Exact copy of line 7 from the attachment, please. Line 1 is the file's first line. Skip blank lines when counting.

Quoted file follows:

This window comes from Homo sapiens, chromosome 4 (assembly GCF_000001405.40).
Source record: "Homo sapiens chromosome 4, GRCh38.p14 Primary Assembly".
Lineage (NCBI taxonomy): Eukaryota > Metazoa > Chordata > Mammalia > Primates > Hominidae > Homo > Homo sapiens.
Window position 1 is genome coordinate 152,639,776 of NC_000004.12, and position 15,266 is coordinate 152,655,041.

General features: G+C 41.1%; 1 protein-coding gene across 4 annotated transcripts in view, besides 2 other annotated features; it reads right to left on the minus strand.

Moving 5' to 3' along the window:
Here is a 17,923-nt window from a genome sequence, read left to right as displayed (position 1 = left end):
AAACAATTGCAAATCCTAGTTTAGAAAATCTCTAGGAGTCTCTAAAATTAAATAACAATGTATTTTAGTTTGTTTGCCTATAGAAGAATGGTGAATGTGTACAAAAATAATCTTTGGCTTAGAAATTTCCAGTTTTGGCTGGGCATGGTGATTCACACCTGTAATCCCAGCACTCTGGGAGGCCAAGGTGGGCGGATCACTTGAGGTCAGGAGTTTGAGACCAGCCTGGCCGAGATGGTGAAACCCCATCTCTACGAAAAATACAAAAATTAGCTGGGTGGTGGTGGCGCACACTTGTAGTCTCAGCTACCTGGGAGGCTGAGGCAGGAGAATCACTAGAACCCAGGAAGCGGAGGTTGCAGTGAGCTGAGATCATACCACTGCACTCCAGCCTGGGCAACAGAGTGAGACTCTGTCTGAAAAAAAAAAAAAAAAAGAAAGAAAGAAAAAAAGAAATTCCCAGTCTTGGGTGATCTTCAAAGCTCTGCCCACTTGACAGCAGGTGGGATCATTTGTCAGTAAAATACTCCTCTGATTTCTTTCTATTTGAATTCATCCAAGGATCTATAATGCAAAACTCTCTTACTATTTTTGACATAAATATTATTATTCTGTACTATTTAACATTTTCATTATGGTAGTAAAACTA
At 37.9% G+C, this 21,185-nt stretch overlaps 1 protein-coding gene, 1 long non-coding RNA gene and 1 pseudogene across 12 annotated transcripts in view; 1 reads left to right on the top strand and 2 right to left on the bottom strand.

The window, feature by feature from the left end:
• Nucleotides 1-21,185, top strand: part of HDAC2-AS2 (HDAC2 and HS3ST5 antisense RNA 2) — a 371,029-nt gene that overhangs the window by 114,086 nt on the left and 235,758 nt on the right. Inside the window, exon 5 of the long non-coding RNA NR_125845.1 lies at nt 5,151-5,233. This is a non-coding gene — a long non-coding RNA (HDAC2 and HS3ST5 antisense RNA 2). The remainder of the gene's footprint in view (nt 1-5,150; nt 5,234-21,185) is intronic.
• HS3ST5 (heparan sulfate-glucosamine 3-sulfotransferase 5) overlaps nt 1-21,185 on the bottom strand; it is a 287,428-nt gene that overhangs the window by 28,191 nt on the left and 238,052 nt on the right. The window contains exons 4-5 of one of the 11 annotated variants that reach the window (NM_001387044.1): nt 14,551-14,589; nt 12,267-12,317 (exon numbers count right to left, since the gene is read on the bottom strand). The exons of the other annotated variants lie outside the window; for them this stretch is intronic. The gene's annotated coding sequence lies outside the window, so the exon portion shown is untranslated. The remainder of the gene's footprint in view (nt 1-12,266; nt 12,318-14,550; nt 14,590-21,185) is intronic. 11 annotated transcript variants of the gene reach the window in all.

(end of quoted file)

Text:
Here is a 17,923-nt window from a genome sequence, read left to right as displayed (position 1 = left end):